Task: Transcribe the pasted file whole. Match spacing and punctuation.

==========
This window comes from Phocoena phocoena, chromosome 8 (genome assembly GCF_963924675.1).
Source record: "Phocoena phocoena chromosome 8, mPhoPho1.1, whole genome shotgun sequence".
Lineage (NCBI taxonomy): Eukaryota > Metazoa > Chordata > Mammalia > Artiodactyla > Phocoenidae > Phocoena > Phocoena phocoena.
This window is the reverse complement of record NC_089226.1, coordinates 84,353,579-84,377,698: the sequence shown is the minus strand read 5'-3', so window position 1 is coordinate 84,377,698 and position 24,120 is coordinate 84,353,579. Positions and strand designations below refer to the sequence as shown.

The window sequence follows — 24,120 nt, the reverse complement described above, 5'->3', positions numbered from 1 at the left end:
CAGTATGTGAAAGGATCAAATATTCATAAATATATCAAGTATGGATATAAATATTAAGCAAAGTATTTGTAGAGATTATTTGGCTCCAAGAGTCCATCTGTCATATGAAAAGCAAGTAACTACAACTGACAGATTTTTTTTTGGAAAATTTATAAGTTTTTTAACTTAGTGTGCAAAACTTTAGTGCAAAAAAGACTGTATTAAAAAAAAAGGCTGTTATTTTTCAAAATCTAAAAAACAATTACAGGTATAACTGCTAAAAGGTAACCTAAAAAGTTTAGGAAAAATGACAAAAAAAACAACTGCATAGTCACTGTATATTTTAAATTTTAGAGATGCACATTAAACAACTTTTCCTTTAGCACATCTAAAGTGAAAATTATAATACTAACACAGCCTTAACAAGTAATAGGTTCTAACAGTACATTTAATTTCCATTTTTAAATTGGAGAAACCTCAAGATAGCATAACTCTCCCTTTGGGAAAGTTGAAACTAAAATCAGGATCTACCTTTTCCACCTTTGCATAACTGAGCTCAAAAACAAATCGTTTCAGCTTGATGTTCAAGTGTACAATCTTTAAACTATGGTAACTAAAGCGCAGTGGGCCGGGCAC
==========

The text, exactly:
This window comes from Phocoena phocoena, chromosome 8 (genome assembly GCF_963924675.1).
Source record: "Phocoena phocoena chromosome 8, mPhoPho1.1, whole genome shotgun sequence".
Lineage (NCBI taxonomy): Eukaryota > Metazoa > Chordata > Mammalia > Artiodactyla > Phocoenidae > Phocoena > Phocoena phocoena.
This window is the reverse complement of record NC_089226.1, coordinates 84,353,579-84,377,698: the sequence shown is the minus strand read 5'-3', so window position 1 is coordinate 84,377,698 and position 24,120 is coordinate 84,353,579. Positions and strand designations below refer to the sequence as shown.

The window sequence follows — 24,120 nt, the reverse complement described above, 5'->3', positions numbered from 1 at the left end:
CAGTATGTGAAAGGATCAAATATTCATAAATATATCAAGTATGGATATAAATATTAAGCAAAGTATTTGTAGAGATTATTTGGCTCCAAGAGTCCATCTGTCATATGAAAAGCAAGTAACTACAACTGACAGATTTTTTTTTGGAAAATTTATAAGTTTTTTAACTTAGTGTGCAAAACTTTAGTGCAAAAAAGACTGTATTAAAAAAAAAGGCTGTTATTTTTCAAAATCTAAAAAACAATTACAGGTATAACTGCTAAAAGGTAACCTAAAAAGTTTAGGAAAAATGACAAAAAAAACAACTGCATAGTCACTGTATATTTTAAATTTTAGAGATGCACATTAAACAACTTTTCCTTTAGCACATCTAAAGTGAAAATTATAATACTAACACAGCCTTAACAAGTAATAGGTTCTAACAGTACATTTAATTTCCATTTTTAAATTGGAGAAACCTCAAGATAGCATAACTCTCCCTTTGGGAAAGTTGAAACTAAAATCAGGATCTACCTTTTCCACCTTTGCATAACTGAGCTCAAAAACAAATCGTTTCAGCTTGATGTTCAAGTGTACAATCTTTAAACTATGGTAACTAAAGCGCAGTGGGCCGGGCAC